Research has shown that highly sensitised pain sufferers can experience ‘anticipatory’ pain even before a stimulus is applied (such as ‘feeling’ the pain of an injection before the needle has touched the skin) as well as a heightened or disproportionate response to mild pain stimuli and even benign ones, like touch.
Let’s say you’ve just started running after months battling plantar fasciitis. ‘ Even as you put on your shoes, your brain is wondering if this is safe, says Stace. ‘If you should then step on a stone, you are likely to feel a disproportionately intense pain, because the brain is simply fulfilling the response it predicted.’
Once sensitisation occurs, the challenge is to retrain the brain to understand that movement is safe. ‘Athletes and therapists tend to regard rehabilitation as a process of physical adaptation, but the longer you’ve had the problem, the more likely it is to be about neurology,’ says Ingraham. ‘ If you’ve reached a stage where you suspect your nervous system is no longer giving you useful, sensible pain signals, be extra cautious about painful manual therapies, and scept ical of biomechanical explanations for your pain. Such factors are only part of the picture, and probably the least important part. A better focus is on desensitising and teaching the central nervous system that it's OK to use that anatomy again.’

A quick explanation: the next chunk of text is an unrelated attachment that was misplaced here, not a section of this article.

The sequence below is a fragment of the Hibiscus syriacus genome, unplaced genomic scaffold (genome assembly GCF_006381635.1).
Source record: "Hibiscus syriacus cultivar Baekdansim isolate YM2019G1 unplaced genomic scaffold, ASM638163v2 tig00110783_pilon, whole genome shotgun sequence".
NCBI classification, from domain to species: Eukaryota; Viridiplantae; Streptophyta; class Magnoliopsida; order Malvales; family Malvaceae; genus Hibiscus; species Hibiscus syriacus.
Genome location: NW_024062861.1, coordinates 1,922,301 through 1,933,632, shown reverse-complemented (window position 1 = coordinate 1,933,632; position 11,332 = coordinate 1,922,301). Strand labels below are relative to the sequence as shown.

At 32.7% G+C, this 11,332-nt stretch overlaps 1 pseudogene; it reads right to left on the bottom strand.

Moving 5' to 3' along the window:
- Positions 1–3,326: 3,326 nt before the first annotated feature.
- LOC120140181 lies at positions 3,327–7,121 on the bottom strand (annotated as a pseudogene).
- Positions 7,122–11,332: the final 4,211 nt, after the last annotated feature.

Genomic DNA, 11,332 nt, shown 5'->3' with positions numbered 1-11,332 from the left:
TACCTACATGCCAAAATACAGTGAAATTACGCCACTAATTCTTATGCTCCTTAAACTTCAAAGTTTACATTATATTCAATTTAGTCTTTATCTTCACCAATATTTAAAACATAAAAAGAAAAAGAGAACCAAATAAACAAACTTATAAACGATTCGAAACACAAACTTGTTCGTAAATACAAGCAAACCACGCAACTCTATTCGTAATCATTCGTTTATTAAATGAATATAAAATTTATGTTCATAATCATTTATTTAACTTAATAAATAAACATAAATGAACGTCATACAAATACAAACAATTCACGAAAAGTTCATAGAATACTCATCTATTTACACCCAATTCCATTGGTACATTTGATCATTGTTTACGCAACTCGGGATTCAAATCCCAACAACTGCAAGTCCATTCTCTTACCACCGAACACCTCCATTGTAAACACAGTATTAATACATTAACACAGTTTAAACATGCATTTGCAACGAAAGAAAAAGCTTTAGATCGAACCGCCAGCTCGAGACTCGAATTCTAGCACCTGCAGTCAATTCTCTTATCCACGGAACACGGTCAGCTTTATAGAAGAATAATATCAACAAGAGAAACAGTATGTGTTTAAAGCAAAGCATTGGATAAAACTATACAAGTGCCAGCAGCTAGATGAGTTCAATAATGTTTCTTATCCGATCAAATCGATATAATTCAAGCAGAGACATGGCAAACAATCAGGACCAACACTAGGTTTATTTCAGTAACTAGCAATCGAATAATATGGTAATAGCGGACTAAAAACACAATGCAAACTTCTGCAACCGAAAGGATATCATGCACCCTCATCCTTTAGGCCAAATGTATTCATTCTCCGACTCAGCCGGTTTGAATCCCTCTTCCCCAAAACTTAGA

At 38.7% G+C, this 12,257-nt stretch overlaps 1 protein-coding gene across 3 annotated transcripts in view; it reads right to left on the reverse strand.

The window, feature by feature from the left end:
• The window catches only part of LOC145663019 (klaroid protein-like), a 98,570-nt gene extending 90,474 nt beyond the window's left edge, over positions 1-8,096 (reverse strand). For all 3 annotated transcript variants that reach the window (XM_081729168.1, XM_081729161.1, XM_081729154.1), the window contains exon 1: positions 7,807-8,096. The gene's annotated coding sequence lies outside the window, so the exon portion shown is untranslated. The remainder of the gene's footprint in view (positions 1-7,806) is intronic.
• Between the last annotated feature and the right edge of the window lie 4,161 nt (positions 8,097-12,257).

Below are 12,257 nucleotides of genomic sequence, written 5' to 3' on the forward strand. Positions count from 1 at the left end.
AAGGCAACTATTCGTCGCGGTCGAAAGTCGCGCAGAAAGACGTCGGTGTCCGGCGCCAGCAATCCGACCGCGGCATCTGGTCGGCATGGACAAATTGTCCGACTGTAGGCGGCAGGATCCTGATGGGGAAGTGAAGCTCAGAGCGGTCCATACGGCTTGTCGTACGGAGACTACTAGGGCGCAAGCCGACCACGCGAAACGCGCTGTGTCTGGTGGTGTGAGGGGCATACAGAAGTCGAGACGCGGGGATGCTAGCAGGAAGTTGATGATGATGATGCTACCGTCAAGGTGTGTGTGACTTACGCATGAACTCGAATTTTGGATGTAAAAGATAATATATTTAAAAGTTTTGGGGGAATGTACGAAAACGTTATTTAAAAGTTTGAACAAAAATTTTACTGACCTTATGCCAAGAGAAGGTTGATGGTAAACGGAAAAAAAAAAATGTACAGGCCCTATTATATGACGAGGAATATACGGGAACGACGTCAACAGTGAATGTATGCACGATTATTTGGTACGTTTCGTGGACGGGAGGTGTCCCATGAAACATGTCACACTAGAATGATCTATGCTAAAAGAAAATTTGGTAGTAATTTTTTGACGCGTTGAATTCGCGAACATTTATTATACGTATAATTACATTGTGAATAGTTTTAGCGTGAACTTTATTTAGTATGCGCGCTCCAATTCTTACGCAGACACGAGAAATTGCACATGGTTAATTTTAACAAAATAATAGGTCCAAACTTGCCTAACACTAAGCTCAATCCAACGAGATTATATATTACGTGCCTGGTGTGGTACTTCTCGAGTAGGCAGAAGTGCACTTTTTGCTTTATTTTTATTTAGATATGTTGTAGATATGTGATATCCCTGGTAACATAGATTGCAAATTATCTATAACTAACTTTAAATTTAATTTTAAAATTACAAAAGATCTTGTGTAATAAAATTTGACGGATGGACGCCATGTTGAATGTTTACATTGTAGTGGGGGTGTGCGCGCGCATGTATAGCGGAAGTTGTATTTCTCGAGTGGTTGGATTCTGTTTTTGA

Returning to the plantar fasciitis example, you might start by seeing if you can stand on one leg without pain and if so, can you rise up onto the toes? Can you jog a few steps on the spot? Still painfree? Can you run for 20 seconds without pain? A minute? By finding out what you can do without pain, you can begin to move within that comfortable range – and as the brain dials down the alarm system, this range will gradually increase. The tips on this page ( Easing
thepain, left) can help the process. The new pain science doesn’t suggest that pain isn’t real, or that it’s ‘all in your head’. But it does free us from looking at injuries solely as tissue issues, widening the scope of what we can do about them. Alongside our rehab exercises, we may need to consider our beliefs about running, our lifestyle and our overall mental and physical health.
Knowing there wasn’t any sign of damage in my hip joint helped get me on the road to recovery. Though it still hurt, it freed me from two fears: one, that I was ‘finished’ and would never run painfree again; and two, that by returning to running I might cause further damage.
It took that change in mindset – and finding a physio I believed in – to get me moving along that road. These days, I can even run past telephone exchange cabinets without a second glance.
FIND FAULT Locating the source of a pain is not as easy as we might think
BAD CONNECTION Chronic pain could be caused by a misfiring central nervous system